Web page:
- The application was written in Java, and uses a Tomcat server to access the database ( MS Access ).
Two amongst many other interesting bugs I found helped me arrive at better informed decision about the product were.
1. The administrator was able to delete his own account details and whoosh.. There is no other power user than administrator, so the application became useless.
2. There was a "book search" option in Library Management, The field was not accepting more than a word, a developer's countered his assumption that it is a feature which makes the search simple for students to search for "java" , "testing". My counter counter argument was "If there is a book on testing which has a title "The craft of making good software", will a search on "testing" reveal this book?
- This provoked me to make the developer list out all assumptions he had made to develop the software. I started testing all his assumptions and without surprise, most of his assumptions deviated the software from its purpose.
- Every few minutes once, I kept saying to the testers there "Do not accept if I say something is wrong, I encourage you to argue with me on the point I say". ( The secret of getting better as a tester, learnt from James Bach)
- It was around 1:45 and we all dispersed as it was late for lunch.
- 2:15, I am back, with a higher level of energy after lunch since I wanted to dig the software much deep.
- I do not know what discussions the developers had during lunch but there were more people joining to see me test and discuss the issues. It gave me more confidence, since I made an assumption they were interested to see " how is this guy able to dig all this?"( Sometimes it is better to motivate yourselves, as a tester, by saying this "wow, developers too are interested to listen to me" )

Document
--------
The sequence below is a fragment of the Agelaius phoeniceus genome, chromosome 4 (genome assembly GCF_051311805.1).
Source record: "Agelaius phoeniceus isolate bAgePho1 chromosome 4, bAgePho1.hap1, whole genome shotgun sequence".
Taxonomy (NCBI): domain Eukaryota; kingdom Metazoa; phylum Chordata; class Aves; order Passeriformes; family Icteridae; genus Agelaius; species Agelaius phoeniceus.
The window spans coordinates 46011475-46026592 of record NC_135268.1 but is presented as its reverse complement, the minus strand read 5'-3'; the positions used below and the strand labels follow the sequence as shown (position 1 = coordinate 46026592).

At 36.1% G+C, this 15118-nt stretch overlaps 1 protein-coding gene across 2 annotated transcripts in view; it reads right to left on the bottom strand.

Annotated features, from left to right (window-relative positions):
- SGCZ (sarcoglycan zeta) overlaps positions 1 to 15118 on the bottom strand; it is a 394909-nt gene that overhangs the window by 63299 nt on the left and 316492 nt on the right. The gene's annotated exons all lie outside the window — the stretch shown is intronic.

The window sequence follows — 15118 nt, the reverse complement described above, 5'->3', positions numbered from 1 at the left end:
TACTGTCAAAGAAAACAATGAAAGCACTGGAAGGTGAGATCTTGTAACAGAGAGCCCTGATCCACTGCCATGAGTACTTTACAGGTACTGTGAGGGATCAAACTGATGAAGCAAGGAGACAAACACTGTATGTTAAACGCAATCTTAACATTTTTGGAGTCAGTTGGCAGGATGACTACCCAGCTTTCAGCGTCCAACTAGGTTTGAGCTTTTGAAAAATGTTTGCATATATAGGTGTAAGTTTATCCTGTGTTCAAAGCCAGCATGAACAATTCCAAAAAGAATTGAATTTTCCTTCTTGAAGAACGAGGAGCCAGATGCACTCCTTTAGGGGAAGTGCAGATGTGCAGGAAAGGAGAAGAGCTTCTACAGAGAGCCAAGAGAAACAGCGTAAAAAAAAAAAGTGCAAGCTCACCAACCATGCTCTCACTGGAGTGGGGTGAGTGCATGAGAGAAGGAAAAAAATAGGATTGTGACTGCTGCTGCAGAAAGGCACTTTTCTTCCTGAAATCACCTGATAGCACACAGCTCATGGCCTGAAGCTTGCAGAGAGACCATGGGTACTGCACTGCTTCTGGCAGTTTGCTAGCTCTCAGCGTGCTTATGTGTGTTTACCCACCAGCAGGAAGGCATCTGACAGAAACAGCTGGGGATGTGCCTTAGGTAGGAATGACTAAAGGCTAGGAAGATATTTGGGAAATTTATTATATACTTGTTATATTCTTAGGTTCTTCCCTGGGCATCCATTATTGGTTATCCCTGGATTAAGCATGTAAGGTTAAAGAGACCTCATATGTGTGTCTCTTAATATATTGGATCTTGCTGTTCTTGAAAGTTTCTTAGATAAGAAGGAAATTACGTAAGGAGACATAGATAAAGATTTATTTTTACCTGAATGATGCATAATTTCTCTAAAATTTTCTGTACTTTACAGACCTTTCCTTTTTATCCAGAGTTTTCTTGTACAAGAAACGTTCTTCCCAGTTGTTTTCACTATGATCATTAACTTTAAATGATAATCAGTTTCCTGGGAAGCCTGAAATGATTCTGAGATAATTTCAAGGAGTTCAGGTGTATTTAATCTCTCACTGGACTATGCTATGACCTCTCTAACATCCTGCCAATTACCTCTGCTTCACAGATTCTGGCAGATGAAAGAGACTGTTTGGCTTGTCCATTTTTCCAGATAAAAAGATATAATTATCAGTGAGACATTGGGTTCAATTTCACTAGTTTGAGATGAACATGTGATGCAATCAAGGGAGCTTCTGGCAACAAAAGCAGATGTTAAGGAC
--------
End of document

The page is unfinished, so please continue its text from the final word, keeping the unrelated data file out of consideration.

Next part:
- I added great humour now and then and made the developer laugh at his own mistake than getting disappointed/frustrated in front of his seniors, internally felt "wow pradeep, you seem to be a good manager too"
- I also helped them see the product in a number of ways, they might have not thought. I developed a good eye to eye contact with the 10 people I was surrounded by and whenever someone said "yes", I was convinced that they said "yes" from heart since their eyes too had the same expression.
- Well as we were so involved with the discussion on issues and finding new bugs, we were surprised the bug count had gone beyond 50 or 70 after a while by around 4 O clock and out of them, many show stoppers.
- I showed them at least one database corruption, tomcat server crash, multiple application crashes, multiple cosmetic bugs, requirements missing, design defects, multiple wrong assumptions.
- At around 7 PM, I stopped by re-stating the mission I had and how much of it I felt, I finished. I also requested for feedback from them on their views on my results v/s mission objectives.
- I motivated all the developers to challenge me the next time I drop in. I motivated the testers to challenge me and not even let the developers say "I can challenge pradeep".
- At 7 25 PM: "Pradeep ... Pradeep" a voice came out from a guy who seemed to be chasing me from another bike. I stopped my bike to discover he was one of the developer who followed me for a distance. After we stopped he said, "I was impressed and never knew testing was so creative, I want to shift to testing"
- He asked for the books he has to read and I suggested the two books I feel are bible for starters. Of course, the two books are Learning Software Testing - Dr Cem Kaner, Jack Falck, Hung Ngyuen and Lessons learnt in software testing - Dr Cem Kaner, James Bach and Bret Pettichord.
I was very happy of having done a good enough job. I felt the following points could make my guru James Bach happy of having coached me for free ( I could not have afforded had he charged me :) )
I felt that
- I asked good questions that reveal great information about the current state of the product, its quality. Got my mission.
- Collected enough evidence to prove a bug.
- Talked specific.
- Recovered from my own mistakes rapidly.
- Learnt the product at its breadth in a short while.
- Performed exploratory testing better than my previous attempts.
- And said to myself, "This is still the beginning...".